Has Your Get Up And Go Got Up And Left?

Vernon Coleman

Has your get up and go got up and left you?

Do you fell washed out? Fatigued? Short of energy? Do you have difficulty in getting through the day without having a rest?

You aren't alone!

On an average sort of day in an average sort of town the average sort of doctor will see at least one patient complaining of feeling tired.

Drug companies and patent medicine manufacturers sell millions of pounds worth of tonics and potions designed to help overcome these symptoms.

Go into your local pharmacy and you'll see row upon row of bottles and packets full of medicines and tablets designed to give you energy.

But buying a bottle of magic "tonic" from your local chemist isn't necessarily the best answer for tiredness.

Nearly half the patients who complain of tiredness are suffering from a specific, genuine physical problem.

And most of the rest have a social or psychological problem.

A bottle of tonic will merely paper over the cracks. It won't deal with the underlying problem.

If you are for ever feeling tired then you really should go and see your doctor and get a check up. A simple physical examination and a few blood tests may well provide the answer - and help your GP solve your problem permanently.

Meanwhile, here is a list of some of the commonest causes of tiredness - together with other symptoms and possible treatments.

1. Sleeplessness
We recharge our batteries when we're asleep. If you're not sleeping properly then you're bound to feel tired. And sleeping pills aren't the answer - if taken for more than a couple of weeks they can cause sleeplessness. Get your doctor to find out why you aren't sleeping. And if you have difficulty sleeping maybe try this simple regime:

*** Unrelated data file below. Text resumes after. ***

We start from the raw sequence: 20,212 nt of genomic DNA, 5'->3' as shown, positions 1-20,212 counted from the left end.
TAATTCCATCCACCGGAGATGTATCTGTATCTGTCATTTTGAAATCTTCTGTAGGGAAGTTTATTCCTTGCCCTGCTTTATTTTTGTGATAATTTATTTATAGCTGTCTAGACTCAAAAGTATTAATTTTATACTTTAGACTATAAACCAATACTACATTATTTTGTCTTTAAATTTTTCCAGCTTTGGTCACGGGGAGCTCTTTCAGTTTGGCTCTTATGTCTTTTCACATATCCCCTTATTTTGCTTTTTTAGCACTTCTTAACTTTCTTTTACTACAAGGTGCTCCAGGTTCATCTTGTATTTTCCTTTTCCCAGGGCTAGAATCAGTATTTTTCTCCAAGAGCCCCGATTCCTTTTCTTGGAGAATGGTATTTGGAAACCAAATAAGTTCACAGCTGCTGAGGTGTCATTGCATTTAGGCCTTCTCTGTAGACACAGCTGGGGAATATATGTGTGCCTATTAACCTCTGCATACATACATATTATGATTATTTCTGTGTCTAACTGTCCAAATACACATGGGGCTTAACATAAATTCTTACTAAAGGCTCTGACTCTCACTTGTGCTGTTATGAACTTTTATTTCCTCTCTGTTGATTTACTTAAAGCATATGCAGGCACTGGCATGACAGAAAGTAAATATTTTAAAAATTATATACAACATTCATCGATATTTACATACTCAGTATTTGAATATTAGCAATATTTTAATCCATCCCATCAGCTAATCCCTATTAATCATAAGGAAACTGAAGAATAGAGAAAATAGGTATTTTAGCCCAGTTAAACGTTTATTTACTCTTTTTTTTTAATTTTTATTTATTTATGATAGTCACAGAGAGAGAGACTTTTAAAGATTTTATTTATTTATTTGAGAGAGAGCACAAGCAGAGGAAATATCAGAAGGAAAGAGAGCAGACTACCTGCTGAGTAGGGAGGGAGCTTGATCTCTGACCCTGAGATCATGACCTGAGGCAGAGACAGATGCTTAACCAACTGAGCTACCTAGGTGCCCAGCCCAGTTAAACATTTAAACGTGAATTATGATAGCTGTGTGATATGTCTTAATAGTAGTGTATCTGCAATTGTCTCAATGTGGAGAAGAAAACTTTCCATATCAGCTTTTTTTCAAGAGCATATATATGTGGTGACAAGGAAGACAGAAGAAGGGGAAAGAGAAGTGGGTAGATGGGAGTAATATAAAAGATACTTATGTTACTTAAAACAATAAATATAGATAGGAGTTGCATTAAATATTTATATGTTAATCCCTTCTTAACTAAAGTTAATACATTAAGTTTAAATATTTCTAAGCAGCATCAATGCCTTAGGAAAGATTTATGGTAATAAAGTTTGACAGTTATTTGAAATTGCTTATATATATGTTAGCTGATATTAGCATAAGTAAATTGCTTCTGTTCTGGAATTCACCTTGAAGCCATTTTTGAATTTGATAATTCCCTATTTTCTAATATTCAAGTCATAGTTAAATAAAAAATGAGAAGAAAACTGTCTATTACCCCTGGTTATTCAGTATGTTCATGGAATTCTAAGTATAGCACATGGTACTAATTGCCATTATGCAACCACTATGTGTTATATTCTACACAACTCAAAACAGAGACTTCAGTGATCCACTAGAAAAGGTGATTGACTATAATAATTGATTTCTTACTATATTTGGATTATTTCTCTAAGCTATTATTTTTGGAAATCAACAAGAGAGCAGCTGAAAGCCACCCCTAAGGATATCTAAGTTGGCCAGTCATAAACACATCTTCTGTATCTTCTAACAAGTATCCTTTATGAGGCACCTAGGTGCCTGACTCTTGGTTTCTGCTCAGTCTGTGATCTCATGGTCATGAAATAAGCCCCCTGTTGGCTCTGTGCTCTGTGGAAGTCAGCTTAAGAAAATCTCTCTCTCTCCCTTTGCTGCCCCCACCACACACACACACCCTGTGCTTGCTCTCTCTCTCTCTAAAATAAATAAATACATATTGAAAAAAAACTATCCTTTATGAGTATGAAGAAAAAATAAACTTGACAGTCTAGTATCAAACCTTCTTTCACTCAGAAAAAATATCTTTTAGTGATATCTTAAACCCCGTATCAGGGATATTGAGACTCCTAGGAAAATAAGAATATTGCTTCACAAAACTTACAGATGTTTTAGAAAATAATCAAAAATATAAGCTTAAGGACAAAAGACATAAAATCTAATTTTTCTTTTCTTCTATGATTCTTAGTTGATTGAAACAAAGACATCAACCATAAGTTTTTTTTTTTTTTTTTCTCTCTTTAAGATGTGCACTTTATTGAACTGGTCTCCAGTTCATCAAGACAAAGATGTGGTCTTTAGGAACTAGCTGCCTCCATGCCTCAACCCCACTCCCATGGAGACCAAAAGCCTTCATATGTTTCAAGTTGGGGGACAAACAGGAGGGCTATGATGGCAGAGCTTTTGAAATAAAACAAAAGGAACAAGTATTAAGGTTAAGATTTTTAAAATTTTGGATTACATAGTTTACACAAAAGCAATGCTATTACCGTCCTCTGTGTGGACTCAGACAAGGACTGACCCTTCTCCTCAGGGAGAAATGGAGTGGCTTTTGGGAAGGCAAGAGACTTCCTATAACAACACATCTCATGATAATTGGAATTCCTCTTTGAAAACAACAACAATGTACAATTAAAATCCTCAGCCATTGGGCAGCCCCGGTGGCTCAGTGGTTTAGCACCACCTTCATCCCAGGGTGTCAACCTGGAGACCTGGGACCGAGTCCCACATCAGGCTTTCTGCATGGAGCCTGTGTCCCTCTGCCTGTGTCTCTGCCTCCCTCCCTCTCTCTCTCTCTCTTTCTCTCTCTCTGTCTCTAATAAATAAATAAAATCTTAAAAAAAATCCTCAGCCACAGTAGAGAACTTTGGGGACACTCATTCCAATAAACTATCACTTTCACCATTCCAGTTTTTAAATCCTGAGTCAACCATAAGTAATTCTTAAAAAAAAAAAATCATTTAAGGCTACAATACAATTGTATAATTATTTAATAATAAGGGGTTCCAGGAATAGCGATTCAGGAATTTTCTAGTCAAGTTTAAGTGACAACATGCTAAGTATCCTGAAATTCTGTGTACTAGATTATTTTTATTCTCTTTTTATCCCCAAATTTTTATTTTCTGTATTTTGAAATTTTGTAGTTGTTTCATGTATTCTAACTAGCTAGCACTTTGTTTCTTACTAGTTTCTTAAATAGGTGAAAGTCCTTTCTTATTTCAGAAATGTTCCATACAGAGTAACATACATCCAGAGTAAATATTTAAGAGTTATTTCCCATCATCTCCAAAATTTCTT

* Exercise gently for 10 to 20 minutes. (Do this indoors unless you live in a totally safe neighbourhood.)
* Think through your day's problems. Write down your worries in a notebook.
* Spend 15 minutes in a soothing bath.
* Go to bed with a relaxing book.

2. Poor eating habits
Your blood carries food and oxygen around your body. If your diet doesn't contain enough iron then your blood will be "thin" and won't do its job properly. You can avoid this problem by eating a good, healthy diet which includes plenty of dark green vegetables. But if your think you could be anaemic don't try treating yourself - see your doctor.

3. Post viral fatigue syndrome
After a viral infection - such as 'flu or hepatitis - many people feel tired and washed out. Some people stay washed out for months. They may be suffering from "post viral fatigue syndrome". This is especially common among men and women in their 20s and 30s. It causes mental and physical tiredness. Patients complain that they can't remember things and that they are clumsy and uncoordinated. There is no specific treatment - but patients who rest when they are at their weakest may get better quickest. Get medical advice if you think you could be suffering from this or any other cause of tiredness.

4. Hormonal problems
Two specific hormone problems cause tiredness - diabetes and an underactive thyroid gland. Suspect diabetes if you feel thirsty, need to pass urine often, notice a weight change or suffer frequently from boils - though many other symptoms are possible. Remember diabetes runs in families.

Suspect thyroid problems if your other symptoms include: poor memory, hoarse voice, thin hair, muscle cramps, poor appetite, weight gain, constipation, low sex drive and a hatred of cold weather.

Your doctor will probably be able to treat both these conditions effectively.

5. Overwork
If you work too hard - and constantly push yourself to your limits - then you'll feel tired! The answer is obvious - you need to rest occasionally. And make sure that when you rest you really do rest. Try to get away completely every few months.

Copyright Vernon Coleman 2006